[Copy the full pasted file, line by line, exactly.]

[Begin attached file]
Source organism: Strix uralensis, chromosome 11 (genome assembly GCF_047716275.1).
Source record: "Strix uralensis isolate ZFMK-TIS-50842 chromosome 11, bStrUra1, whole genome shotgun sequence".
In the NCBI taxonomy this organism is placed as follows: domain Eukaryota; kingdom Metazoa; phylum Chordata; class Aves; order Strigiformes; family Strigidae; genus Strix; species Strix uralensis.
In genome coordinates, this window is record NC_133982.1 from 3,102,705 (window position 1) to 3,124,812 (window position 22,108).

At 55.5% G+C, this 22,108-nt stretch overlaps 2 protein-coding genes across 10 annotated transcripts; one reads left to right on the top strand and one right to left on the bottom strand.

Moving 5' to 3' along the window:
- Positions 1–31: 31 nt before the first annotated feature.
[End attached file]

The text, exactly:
Source organism: Strix uralensis, chromosome 11 (genome assembly GCF_047716275.1).
Source record: "Strix uralensis isolate ZFMK-TIS-50842 chromosome 11, bStrUra1, whole genome shotgun sequence".
In the NCBI taxonomy this organism is placed as follows: domain Eukaryota; kingdom Metazoa; phylum Chordata; class Aves; order Strigiformes; family Strigidae; genus Strix; species Strix uralensis.
In genome coordinates, this window is record NC_133982.1 from 3,102,705 (window position 1) to 3,124,812 (window position 22,108).

At 55.5% G+C, this 22,108-nt stretch overlaps 2 protein-coding genes across 10 annotated transcripts; one reads left to right on the top strand and one right to left on the bottom strand.

Moving 5' to 3' along the window:
- Positions 1–31: 31 nt before the first annotated feature.